A division is the smallest unit in the US Army capable of sustained, independent combat operations.
The US Army is composed of various-sized units arranged in a hierarchical structure from the smallest to the largest in size and responsibility. A division is the smallest unit in the US Army capable of sustained, independent combat operations.
The Army division is structured to provide leadership, organization and logistics to smaller dependent combat and support units, such as brigades, regiments and battalions in descending order. Division headquarters carries out its missions by leading its subordinate units to defeat enemy forces, while supporting and managing those units to prepare them for future action.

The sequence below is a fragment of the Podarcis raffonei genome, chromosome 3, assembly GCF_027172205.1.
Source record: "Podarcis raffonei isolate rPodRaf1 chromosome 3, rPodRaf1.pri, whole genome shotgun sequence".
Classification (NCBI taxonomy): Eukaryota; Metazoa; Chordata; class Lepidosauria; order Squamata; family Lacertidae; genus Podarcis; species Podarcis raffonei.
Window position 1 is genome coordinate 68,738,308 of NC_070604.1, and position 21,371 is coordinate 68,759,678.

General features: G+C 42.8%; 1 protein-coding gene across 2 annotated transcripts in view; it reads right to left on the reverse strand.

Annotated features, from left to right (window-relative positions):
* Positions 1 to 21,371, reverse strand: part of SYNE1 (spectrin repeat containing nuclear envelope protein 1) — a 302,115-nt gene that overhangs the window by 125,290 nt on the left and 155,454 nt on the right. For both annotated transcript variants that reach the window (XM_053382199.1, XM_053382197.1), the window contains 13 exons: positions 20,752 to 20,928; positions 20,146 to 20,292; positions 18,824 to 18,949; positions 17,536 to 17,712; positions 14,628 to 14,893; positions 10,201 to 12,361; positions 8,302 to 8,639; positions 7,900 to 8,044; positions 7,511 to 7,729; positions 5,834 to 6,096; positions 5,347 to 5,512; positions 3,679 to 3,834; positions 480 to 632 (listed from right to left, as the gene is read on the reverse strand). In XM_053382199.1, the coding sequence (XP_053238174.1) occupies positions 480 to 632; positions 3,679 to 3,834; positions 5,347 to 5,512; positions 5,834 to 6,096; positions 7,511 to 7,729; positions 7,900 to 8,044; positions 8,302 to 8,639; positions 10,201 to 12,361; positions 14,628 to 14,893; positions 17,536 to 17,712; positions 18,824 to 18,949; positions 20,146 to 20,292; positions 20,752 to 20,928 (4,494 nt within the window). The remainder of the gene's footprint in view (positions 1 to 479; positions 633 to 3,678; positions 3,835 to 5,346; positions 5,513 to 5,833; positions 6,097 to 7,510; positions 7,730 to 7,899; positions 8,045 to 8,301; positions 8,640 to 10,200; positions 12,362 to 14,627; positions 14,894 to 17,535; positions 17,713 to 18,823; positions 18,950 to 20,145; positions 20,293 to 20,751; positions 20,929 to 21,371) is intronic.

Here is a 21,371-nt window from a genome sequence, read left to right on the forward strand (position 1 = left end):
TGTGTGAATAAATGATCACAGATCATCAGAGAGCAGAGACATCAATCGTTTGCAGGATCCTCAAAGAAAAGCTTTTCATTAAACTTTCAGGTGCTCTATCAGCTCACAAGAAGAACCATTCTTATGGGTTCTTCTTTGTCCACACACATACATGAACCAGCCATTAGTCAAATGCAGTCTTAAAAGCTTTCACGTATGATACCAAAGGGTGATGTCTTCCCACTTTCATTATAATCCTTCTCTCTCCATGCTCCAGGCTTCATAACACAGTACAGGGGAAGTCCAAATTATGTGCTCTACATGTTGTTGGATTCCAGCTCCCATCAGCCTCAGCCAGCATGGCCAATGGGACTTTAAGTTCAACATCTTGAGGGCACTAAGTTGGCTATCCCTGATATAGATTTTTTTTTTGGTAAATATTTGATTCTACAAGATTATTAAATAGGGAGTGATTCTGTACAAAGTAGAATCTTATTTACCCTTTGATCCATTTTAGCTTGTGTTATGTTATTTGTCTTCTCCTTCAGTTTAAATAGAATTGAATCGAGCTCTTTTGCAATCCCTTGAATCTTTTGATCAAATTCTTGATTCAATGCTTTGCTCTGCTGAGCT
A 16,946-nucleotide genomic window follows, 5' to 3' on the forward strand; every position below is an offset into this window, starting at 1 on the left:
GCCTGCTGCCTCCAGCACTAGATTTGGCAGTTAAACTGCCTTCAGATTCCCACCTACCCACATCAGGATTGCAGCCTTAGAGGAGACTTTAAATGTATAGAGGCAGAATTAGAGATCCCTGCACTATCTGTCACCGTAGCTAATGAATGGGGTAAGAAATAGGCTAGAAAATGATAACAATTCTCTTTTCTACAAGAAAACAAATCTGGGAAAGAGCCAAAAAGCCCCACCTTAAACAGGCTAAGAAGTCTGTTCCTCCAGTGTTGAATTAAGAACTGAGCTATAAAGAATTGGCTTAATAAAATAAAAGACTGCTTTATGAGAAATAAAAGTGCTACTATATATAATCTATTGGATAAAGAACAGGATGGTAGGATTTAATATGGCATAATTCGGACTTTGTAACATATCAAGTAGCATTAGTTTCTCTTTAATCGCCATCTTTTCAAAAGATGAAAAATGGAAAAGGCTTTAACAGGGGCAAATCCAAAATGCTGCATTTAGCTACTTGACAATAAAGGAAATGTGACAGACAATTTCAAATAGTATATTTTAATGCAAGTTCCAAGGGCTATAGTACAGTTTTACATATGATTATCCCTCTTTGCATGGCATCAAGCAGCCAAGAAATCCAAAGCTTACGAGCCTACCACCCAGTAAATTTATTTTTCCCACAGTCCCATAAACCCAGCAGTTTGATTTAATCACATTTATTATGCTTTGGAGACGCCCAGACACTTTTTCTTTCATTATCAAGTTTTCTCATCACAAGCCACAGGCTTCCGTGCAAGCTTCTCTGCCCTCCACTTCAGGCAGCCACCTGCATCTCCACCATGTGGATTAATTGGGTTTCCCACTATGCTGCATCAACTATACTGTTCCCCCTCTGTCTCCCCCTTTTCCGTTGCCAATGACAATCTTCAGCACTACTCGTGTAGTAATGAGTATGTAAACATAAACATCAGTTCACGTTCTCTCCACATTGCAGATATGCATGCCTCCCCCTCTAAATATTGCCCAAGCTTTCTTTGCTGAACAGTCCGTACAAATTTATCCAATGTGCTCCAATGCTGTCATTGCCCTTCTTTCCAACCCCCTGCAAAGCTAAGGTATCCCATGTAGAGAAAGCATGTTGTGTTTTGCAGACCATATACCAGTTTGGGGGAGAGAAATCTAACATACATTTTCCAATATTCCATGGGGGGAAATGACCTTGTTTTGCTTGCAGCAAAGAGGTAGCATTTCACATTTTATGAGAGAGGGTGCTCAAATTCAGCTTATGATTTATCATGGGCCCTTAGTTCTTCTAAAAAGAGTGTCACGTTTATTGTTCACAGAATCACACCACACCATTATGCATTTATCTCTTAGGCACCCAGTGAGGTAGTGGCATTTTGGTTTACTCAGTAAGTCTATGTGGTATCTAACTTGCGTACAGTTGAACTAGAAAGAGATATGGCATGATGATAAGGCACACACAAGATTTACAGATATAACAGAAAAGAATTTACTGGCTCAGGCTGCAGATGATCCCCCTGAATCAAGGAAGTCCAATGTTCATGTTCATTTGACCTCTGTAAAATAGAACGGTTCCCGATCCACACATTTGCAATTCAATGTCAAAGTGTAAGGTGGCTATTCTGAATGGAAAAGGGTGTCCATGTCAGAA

The US Army has used temporary divisions since the Civil War. World War I made it clear that a more structured and permanent organization was needed. The US Army chose the division as the basic organization of the American Expeditionary Forces. In 1917, the first divisional unit created by the US Army for combat in Europe was the 1st Division.
Since 1917 the division has been the building block of the US Army. Over the years, it has changed in structure and has fluctuated between 10,000 and 28,000 soldiers. The division has survived over the years because of its success in adapting to changing circumstances, and by being the crucial organizational and command interface between smaller combat units and higher levels of command. The 1st Infantry Division has led the way in the success of the division as an essential unit of the US Army. Starting in 1939, the Army fielded types of divisions: infantry, armor, cavalry and airborne. The 1st Division—today’s 1st Infantry Division—is the Army’s first and oldest division, having been on continuous active duty since June 8, 1917.